I highly encourage you to set up and maintain a blog. It’s a great way to boost search engine optimization, answer (and ask) questions, build credibility by showcasing your knowledge and allow people to get to know you over time. If you are creating new content, this step can be somewhat time intensive; however, I recommend reusing and recycling written content you create in other places for this purpose as another way to economize on time. For instance, if you already do an e-newsletter to a list of clients and prospects, cut and paste those stories (one per blog post) to share your message with new prospective readers. If you have answered a question for a client via email and the subject matter has wider ranging interest, copy and paste the email deleting any client-specific references. (If you are not already creating content and/or are not much of a writer, you may want to omit this step for now.) Blog posts can be short–just a paragraph or two can be enough as long as it’s interesting and newsworthy. Aim for an average of one blog post per week, more is obviously fine too–if you can manage it and have excess relevant content to share. Activerain is a real estate specific blog site–good for building a referral network, helping your SEO and for ongoing learning, but not necessarily for reaching the general public. Realtor.com now offers free blogs for Realtors. WordPress (the site where this blog is hosted), Blogger and Typepad are other popular blogging sites. You can have more than one blog, but again, start slowly. Register your blog with Technorati to make it easier for search engines to find. For some help, here’s a site I found for help on corporate blogging–key takeaway: focus on solutions and stories. (Note: I am realizing that this post is going to be incredibly long and can’t capture all relevant information here in order to get this posted in a timely fashion. I may come back and add to this step later, but meanwhile–please look into creating “tags”, RSS and establishing links within your blog.)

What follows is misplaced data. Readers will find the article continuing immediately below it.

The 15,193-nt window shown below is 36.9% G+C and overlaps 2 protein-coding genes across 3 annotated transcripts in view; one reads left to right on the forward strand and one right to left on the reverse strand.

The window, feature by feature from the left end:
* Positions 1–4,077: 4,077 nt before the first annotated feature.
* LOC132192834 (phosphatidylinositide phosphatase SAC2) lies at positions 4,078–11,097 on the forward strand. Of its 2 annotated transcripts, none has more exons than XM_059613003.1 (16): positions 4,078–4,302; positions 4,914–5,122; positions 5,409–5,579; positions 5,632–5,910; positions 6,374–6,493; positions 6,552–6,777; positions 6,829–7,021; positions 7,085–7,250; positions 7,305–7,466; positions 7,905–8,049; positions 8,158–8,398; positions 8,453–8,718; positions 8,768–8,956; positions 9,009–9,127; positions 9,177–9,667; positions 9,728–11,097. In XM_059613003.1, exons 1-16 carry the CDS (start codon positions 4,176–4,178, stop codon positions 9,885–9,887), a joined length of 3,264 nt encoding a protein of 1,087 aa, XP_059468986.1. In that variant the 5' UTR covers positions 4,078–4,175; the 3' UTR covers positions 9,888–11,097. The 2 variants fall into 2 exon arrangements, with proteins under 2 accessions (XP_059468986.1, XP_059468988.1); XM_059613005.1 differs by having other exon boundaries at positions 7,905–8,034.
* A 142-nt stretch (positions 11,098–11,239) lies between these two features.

You already created a LinkedIn account, right? If not, take the time to set one up–it’s a highly professional way to represent yourself online. If you do nothing else at all, please do this. The point of LinkedIn is to link with people in your sphere of influence who you want to interact with professionally and who also may buy from you, refer you to others and/or who will provide a testimonial (recommendation) for you. Here’s an earlier post I wrote about 5 tips for better networking with LinkedIn. There is a book available that will take you through the ins and outs of LinkedIn step by step in more detail than I can possibly provide here. Some recent updates (since Fall 2008) allow you to use applications within LinkedIn; one of them allows you to link your WordPress blog with your LinkedIn account, for instance.